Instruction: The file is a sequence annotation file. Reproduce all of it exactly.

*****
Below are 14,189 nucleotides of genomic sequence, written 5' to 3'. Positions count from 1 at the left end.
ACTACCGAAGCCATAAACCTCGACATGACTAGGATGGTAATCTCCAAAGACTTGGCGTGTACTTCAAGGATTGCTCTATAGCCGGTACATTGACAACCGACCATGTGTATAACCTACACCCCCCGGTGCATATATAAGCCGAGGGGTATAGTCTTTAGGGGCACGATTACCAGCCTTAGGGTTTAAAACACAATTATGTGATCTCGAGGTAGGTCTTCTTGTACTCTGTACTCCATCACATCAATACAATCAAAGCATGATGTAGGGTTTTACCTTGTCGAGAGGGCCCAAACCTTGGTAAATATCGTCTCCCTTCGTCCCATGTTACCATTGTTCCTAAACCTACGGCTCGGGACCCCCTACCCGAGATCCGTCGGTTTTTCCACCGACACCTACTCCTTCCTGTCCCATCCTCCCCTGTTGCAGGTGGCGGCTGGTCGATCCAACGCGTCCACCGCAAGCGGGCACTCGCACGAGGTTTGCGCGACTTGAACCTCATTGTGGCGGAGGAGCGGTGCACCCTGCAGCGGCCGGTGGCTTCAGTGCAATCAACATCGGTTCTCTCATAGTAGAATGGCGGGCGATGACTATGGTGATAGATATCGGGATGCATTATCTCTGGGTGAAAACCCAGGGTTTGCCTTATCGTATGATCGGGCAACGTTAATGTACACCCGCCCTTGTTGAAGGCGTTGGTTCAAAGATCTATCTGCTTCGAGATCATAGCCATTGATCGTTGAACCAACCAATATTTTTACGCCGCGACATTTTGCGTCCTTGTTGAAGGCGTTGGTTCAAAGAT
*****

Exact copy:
Below are 14,189 nucleotides of genomic sequence, written 5' to 3'. Positions count from 1 at the left end.
ACTACCGAAGCCATAAACCTCGACATGACTAGGATGGTAATCTCCAAAGACTTGGCGTGTACTTCAAGGATTGCTCTATAGCCGGTACATTGACAACCGACCATGTGTATAACCTACACCCCCCGGTGCATATATAAGCCGAGGGGTATAGTCTTTAGGGGCACGATTACCAGCCTTAGGGTTTAAAACACAATTATGTGATCTCGAGGTAGGTCTTCTTGTACTCTGTACTCCATCACATCAATACAATCAAAGCATGATGTAGGGTTTTACCTTGTCGAGAGGGCCCAAACCTTGGTAAATATCGTCTCCCTTCGTCCCATGTTACCATTGTTCCTAAACCTACGGCTCGGGACCCCCTACCCGAGATCCGTCGGTTTTTCCACCGACACCTACTCCTTCCTGTCCCATCCTCCCCTGTTGCAGGTGGCGGCTGGTCGATCCAACGCGTCCACCGCAAGCGGGCACTCGCACGAGGTTTGCGCGACTTGAACCTCATTGTGGCGGAGGAGCGGTGCACCCTGCAGCGGCCGGTGGCTTCAGTGCAATCAACATCGGTTCTCTCATAGTAGAATGGCGGGCGATGACTATGGTGATAGATATCGGGATGCATTATCTCTGGGTGAAAACCCAGGGTTTGCCTTATCGTATGATCGGGCAACGTTAATGTACACCCGCCCTTGTTGAAGGCGTTGGTTCAAAGATCTATCTGCTTCGAGATCATAGCCATTGATCGTTGAACCAACCAATATTTTTACGCCGCGACATTTTGCGTCCTTGTTGAAGGCGTTGGTTCAAAGAT